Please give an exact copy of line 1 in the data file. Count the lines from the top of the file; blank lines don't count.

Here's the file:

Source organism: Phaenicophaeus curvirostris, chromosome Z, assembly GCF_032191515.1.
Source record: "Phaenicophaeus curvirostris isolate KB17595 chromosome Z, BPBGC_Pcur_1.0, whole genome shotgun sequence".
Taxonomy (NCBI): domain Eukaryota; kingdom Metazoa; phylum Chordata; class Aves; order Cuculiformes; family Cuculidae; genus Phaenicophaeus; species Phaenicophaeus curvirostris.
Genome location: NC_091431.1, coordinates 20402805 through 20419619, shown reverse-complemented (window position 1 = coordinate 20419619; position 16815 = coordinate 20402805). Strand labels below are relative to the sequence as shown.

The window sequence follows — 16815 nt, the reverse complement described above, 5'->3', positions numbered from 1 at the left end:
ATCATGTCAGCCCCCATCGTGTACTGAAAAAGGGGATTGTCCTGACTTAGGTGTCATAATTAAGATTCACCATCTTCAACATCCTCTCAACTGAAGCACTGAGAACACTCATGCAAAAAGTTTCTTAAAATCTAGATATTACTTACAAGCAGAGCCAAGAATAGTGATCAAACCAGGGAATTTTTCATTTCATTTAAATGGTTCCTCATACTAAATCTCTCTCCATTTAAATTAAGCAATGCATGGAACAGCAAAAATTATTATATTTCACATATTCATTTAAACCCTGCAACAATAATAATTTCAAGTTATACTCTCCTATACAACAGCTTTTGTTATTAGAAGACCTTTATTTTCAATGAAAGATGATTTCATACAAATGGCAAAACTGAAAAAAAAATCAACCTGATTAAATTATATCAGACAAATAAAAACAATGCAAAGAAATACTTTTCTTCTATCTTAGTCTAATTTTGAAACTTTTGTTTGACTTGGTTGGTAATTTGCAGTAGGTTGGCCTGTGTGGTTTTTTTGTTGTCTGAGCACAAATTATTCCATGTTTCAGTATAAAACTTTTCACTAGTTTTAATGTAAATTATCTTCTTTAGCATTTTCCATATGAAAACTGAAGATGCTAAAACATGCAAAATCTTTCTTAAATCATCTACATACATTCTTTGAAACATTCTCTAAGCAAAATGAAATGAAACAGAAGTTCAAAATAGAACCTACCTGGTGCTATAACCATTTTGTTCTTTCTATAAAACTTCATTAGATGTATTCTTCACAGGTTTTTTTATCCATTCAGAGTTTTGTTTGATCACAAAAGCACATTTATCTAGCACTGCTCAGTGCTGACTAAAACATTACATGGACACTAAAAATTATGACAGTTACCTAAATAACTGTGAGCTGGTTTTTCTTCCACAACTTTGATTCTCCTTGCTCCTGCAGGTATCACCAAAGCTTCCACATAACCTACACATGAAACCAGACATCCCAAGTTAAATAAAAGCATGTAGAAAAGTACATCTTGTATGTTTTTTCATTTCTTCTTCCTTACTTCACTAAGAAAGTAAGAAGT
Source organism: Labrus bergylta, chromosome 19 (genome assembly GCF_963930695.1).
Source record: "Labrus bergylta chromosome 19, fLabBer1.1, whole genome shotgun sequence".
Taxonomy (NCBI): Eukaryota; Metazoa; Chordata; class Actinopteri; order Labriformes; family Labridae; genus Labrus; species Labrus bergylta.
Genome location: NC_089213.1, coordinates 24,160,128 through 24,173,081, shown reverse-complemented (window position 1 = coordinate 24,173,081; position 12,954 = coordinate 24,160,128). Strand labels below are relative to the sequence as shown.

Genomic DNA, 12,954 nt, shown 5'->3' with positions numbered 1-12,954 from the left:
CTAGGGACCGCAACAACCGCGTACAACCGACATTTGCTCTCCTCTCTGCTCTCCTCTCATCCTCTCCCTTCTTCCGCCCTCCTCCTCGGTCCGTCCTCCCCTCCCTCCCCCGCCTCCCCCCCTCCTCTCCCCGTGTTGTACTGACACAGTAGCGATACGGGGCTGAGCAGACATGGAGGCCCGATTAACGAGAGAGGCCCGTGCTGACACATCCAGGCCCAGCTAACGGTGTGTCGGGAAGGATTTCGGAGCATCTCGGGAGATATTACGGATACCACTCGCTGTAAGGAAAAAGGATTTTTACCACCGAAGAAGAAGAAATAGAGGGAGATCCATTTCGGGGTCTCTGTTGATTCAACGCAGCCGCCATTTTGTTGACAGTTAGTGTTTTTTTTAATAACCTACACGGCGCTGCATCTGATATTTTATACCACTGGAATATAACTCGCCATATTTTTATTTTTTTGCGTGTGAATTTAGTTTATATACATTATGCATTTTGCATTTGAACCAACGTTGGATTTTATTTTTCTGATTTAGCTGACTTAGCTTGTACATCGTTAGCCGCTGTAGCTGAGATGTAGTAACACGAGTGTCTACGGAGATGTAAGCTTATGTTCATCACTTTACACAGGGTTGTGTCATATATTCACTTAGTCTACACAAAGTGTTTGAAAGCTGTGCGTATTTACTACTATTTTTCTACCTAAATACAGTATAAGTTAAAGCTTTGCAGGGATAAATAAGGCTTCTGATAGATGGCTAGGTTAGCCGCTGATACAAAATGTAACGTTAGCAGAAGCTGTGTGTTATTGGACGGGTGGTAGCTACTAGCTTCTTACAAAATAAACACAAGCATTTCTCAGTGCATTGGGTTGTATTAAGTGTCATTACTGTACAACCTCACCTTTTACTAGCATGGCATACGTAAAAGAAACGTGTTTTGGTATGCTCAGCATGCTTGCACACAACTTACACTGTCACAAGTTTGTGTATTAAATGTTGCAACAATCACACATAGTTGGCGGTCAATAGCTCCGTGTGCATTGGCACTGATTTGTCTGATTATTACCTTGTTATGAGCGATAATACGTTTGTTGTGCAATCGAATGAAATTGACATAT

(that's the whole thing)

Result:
Source organism: Phaenicophaeus curvirostris, chromosome Z, assembly GCF_032191515.1.